1. Ask your doctor to write a prescription for a 7-day supply of any medication you take on a regular basis. You would likely have to pay for the full cost of this medication, but the cost will be far less than a 30 or 90-day supply. Place this medication (in the original prescription vial with the full label) in the emergency kit. A month before the medication reaches its labeled expiration date, call the pharmacy and ask for the staff to call the prescribing doctor for an emergency supply refill. Replace the expired medication with the new 7-day supply when it is available.
  2. Many insurance plans allow for refilling a 30-day supply as early as 21 to 23 days after the last supply was dispensed. Ask your pharmacy what the earliest date is that your prescription can be filled, and refill the medication approximately one week early. Place the last month’s prescription (with 7 to 9 days-worth of medication remaining) in the emergency kit. (As always, store the medication in the original prescription vial with the original label.) This will then become the emergency supply. This supply can be kept in the kit until one-month before it reaches its expiration date, at which time the process would be repeated.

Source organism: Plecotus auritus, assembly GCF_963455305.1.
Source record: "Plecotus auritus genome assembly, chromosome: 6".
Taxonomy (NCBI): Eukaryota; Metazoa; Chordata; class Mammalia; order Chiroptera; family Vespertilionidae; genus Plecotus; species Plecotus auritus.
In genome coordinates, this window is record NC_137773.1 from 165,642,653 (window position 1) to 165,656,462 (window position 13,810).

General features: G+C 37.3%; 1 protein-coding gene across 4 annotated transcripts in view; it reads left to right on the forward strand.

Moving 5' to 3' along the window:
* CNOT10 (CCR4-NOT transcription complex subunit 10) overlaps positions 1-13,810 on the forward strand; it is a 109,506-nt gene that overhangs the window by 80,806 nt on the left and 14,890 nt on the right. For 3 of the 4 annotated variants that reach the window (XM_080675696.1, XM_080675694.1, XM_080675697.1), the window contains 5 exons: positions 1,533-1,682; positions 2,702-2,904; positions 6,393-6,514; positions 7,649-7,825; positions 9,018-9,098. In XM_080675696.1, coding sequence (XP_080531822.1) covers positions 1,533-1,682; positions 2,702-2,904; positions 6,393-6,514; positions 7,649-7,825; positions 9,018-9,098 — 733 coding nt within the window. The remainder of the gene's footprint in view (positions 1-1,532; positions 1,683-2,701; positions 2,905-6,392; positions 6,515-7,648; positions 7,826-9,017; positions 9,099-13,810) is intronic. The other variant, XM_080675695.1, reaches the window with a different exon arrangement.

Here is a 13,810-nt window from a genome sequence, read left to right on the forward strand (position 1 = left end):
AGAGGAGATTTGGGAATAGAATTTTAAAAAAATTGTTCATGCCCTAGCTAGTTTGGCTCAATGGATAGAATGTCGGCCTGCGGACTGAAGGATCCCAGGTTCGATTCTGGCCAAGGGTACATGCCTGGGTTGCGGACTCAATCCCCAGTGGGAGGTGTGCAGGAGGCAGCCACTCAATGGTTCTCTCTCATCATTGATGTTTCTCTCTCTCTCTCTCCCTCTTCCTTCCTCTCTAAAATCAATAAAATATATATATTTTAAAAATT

3. Ask your doctor if he or she can provide medication samples for a 7-day supply. Be aware that not all doctors keep or provide samples to their patients and those that do will not have a supply of every prescribed medication. A factor that makes this option less safe for patients is that sample medications do not come labeled with the patient name or individualized directions for use. This can increase the chances of dosing errors as well as emergency response personnel having difficulty in knowing who the medication in the kit is intended for.

Another concern with respect to receiving and keeping drug samples is that sample medications tend to have very short expiration date periods. Many samples are labeled and dated to expire in only 3-12 months. This means that individuals who choose to obtain samples for their emergency kits must monitor expiration dates carefully and replace the medication frequently.